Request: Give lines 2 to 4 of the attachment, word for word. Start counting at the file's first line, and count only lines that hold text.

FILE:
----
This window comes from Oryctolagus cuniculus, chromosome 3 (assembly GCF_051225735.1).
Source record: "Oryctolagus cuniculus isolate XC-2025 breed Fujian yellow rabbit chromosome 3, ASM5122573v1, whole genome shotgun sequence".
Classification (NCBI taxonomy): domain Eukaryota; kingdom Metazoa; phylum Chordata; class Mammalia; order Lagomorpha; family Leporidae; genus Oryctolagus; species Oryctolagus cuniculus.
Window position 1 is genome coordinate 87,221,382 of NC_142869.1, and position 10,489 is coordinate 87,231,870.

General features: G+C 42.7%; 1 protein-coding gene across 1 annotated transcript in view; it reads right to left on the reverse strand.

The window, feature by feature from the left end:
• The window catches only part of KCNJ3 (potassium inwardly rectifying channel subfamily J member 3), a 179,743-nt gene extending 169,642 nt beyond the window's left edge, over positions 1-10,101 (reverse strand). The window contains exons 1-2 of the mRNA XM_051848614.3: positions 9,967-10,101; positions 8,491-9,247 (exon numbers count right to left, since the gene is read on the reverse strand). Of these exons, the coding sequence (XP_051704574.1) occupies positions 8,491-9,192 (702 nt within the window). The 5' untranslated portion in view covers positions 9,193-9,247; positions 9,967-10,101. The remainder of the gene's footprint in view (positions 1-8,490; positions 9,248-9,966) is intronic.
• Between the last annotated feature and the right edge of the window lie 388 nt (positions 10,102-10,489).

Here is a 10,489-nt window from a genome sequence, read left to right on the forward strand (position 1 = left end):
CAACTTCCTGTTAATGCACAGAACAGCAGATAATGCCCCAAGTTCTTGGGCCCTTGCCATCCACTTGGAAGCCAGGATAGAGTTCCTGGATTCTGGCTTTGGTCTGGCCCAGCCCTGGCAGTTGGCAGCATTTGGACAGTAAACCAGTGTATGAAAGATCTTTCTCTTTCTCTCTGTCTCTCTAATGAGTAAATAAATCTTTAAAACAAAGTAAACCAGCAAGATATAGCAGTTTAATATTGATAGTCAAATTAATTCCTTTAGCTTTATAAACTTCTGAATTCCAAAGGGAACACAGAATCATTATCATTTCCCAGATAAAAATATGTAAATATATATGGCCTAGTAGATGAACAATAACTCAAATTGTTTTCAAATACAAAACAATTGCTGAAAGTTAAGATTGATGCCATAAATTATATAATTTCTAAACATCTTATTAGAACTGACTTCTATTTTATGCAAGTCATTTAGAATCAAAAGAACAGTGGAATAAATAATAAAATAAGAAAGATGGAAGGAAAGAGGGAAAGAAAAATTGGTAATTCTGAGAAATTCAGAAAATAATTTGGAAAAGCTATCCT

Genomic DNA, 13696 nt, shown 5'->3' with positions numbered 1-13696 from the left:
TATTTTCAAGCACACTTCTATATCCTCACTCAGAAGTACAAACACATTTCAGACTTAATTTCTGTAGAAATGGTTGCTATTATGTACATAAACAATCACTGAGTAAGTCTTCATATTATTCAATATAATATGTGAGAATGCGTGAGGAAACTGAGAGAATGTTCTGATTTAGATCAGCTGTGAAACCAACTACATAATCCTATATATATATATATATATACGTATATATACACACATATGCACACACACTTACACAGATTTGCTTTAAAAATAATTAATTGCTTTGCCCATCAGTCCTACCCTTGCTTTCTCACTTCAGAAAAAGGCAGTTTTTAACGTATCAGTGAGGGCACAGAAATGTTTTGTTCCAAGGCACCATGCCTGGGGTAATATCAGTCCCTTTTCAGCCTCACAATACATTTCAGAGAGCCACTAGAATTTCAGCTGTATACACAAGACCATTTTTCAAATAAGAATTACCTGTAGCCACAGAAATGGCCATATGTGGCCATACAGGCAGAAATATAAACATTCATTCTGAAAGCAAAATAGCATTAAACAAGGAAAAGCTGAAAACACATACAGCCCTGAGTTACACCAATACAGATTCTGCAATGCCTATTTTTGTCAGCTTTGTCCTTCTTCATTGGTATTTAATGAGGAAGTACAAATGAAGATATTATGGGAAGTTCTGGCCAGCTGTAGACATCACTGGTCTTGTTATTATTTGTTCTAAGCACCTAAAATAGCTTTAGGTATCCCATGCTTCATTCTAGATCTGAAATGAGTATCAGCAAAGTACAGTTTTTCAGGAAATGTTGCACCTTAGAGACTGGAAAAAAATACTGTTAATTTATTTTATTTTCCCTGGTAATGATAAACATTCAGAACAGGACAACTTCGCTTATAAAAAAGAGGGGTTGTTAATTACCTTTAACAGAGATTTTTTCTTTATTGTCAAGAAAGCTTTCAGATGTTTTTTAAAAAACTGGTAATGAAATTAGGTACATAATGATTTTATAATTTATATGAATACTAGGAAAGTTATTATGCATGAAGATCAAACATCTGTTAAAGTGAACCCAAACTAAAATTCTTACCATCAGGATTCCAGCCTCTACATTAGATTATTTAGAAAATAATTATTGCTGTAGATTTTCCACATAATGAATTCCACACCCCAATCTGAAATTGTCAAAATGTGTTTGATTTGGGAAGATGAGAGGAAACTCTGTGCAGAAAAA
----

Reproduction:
Source record: "Oryctolagus cuniculus isolate XC-2025 breed Fujian yellow rabbit chromosome 3, ASM5122573v1, whole genome shotgun sequence".
Classification (NCBI taxonomy): domain Eukaryota; kingdom Metazoa; phylum Chordata; class Mammalia; order Lagomorpha; family Leporidae; genus Oryctolagus; species Oryctolagus cuniculus.
Window position 1 is genome coordinate 87,221,382 of NC_142869.1, and position 10,489 is coordinate 87,231,870.